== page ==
AUSTRALIA: Aldi, Wal-Mart say no to Dairy Farm’s Franklins supermarkets

The loss making Franklins supermarket chain, owned by Hong Kong-based Dairy Farm International, look unlikely to find a buyer in either the Aldi Group, the German discount retailer, or US-based Wal-Mart Stores Inc.

Aldi, which opens its first two stores in Sydney today, said in a statement its strategy was to grow “organically,’” not by acquisition.

Wal-Mart spokesman Jose Gomez was also quoted as saying: “We are not interested in Franklins” and the company had no medium-term plan to enter the Australian market, reports The Australian newspaper. 

Speculation has been mounting all week since the Sydney Morning Herald said on Monday that Dairy Farm agreed to sell 143 stores to either Wal-Mart or Aldi and 63 Franklins stores to Coles Myer Ltd., Australia’s No. 2 retailer.

How well do you really know your competitors?

Access the most comprehensive Company Profiles on the market, powered by GlobalData. Save hours of research. Gain competitive edge.

Company Profile – free sample

Thank you!

Your download email will arrive shortly

Not ready to buy yet? Download a free sample

We are confident about the unique quality of our Company Profiles. However, we want you to make the most beneficial decision for your business, so we offer a free sample that you can download by submitting the below form

By GlobalData
Visit our Privacy Policy for more information about our services, how we may use, process and share your personal data, including information of your rights in respect of your personal data and how you can unsubscribe from future marketing communications. Our services are intended for corporate subscribers and you warrant that the email address submitted is your corporate email address.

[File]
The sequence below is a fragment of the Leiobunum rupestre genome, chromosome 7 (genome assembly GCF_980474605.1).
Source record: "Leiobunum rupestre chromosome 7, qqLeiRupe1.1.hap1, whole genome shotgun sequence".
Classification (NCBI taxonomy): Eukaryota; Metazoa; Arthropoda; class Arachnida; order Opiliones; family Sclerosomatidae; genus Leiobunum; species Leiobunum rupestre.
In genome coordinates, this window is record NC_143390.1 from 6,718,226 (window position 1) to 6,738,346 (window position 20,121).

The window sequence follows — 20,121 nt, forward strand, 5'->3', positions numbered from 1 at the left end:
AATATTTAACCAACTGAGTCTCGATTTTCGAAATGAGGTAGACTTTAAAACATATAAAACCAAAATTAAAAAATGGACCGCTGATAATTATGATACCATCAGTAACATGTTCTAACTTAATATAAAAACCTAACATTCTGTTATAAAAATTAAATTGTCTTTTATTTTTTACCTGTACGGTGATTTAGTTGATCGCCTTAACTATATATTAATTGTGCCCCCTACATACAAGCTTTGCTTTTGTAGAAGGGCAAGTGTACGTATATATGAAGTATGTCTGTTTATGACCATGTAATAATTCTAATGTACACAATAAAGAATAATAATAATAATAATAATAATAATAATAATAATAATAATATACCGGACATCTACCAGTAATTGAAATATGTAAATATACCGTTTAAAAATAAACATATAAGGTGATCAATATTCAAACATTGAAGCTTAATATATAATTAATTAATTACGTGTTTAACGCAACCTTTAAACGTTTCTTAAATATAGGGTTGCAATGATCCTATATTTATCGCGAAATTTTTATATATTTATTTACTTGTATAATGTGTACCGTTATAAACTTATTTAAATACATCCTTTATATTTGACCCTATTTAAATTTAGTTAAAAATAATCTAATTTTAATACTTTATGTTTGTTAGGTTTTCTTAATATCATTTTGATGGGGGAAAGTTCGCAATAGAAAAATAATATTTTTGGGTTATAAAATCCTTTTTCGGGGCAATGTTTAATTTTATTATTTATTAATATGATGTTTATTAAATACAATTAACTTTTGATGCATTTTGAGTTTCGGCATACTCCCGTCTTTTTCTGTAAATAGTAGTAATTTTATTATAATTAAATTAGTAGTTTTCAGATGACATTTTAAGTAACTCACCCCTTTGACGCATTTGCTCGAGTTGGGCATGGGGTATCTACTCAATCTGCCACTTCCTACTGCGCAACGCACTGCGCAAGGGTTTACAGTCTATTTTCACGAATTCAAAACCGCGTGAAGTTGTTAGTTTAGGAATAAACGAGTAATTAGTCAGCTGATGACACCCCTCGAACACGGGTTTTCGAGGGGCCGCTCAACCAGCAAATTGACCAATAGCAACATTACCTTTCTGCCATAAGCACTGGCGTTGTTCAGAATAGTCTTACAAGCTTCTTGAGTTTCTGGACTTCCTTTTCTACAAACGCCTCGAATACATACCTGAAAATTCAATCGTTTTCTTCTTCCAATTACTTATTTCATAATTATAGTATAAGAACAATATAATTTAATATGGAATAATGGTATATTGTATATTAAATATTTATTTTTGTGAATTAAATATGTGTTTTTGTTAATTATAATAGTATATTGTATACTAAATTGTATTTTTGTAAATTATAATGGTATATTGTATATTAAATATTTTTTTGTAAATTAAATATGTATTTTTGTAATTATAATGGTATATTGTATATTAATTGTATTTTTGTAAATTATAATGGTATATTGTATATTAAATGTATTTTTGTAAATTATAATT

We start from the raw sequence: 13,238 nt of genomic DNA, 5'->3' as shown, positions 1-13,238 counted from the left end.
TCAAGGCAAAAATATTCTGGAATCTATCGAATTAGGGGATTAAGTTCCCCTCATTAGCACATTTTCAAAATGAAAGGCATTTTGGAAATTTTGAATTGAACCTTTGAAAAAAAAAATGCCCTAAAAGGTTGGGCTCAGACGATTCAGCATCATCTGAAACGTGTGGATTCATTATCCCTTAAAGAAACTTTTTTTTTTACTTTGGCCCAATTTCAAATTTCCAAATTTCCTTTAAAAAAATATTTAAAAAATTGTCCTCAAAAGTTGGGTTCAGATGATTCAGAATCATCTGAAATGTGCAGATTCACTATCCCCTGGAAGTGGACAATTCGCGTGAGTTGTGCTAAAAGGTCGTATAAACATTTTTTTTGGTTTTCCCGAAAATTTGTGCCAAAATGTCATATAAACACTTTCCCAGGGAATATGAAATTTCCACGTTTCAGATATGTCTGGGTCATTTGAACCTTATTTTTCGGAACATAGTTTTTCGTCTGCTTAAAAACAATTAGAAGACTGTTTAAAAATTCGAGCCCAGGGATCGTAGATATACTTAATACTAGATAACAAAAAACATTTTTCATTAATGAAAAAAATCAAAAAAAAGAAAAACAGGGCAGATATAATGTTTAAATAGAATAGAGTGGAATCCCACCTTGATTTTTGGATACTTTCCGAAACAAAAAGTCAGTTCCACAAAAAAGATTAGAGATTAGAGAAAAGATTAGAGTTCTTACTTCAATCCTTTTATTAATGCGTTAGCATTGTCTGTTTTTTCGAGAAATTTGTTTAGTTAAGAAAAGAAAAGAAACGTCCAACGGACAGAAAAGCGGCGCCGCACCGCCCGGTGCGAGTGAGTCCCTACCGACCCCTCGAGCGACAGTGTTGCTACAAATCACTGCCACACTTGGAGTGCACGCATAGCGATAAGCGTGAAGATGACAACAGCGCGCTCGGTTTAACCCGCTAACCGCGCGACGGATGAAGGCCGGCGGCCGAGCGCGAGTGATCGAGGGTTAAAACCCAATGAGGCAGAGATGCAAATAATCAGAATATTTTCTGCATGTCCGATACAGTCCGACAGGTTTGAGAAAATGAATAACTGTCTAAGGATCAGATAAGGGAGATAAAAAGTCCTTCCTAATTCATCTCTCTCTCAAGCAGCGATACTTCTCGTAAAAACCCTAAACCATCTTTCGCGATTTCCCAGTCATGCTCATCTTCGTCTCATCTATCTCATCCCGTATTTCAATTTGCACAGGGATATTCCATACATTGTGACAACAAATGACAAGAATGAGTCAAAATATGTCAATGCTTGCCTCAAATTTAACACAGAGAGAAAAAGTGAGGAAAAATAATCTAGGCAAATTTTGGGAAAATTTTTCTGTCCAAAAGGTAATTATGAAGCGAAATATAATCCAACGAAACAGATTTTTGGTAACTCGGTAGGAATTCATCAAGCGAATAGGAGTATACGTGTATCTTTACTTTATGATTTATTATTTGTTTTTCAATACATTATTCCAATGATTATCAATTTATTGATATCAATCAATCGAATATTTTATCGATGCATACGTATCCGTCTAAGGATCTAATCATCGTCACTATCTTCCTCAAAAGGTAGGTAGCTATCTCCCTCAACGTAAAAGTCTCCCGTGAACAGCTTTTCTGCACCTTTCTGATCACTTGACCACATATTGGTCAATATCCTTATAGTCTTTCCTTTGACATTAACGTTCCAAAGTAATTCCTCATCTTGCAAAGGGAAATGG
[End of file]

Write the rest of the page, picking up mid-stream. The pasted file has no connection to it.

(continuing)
Further reports said Franklins would probably only sell a handful of its 143 stores in New South Wales state and Coles Myer would operate the Victorian-state Franklins stores under the brand of UK-based Tesco Plc to avoid antitrust concerns.

Woolworths Ltd may also be interested in purchasing the stores. The Australian Financial Review speculated yesterday that Woolworths would buy the Franklins stores, then on-sell them to independent operators. That would increase the number of customers at Woolworths’ grocery supplying business, Australian Independent Wholesalers, the newspaper said. The company is believed to be watching the situation with interest but has not made any formal comment.   

Meanwhile, Aldi plans to open four more Sydney stores in February to complement the opening of its first two stores in Sydney’s western suburbs today. The company is believed to have already secured a further 20 sites around Sydney, with plans to open 100 in NSW.

Lower prices for consumers may be the inevitable result as Woolworths, Coles-Myer, Franklins and IGA have pledged to compete with their new rival.

“There’ll have to be some reassessment of pricing in the light of those stores competing in those areas that Aldi has opened up stores,” National Association of Retail Grocers of Australia national spokesman Alan McKenzie said.

Franklins spokesman Russell Deeble said the local retailer had a policy that it would be competitive.

“The implication of that of course is that we’ll match or better prices.” Mr Deeble would not comment on whether that meant Franklins would reduce prices at its stores near Aldi over the next few days.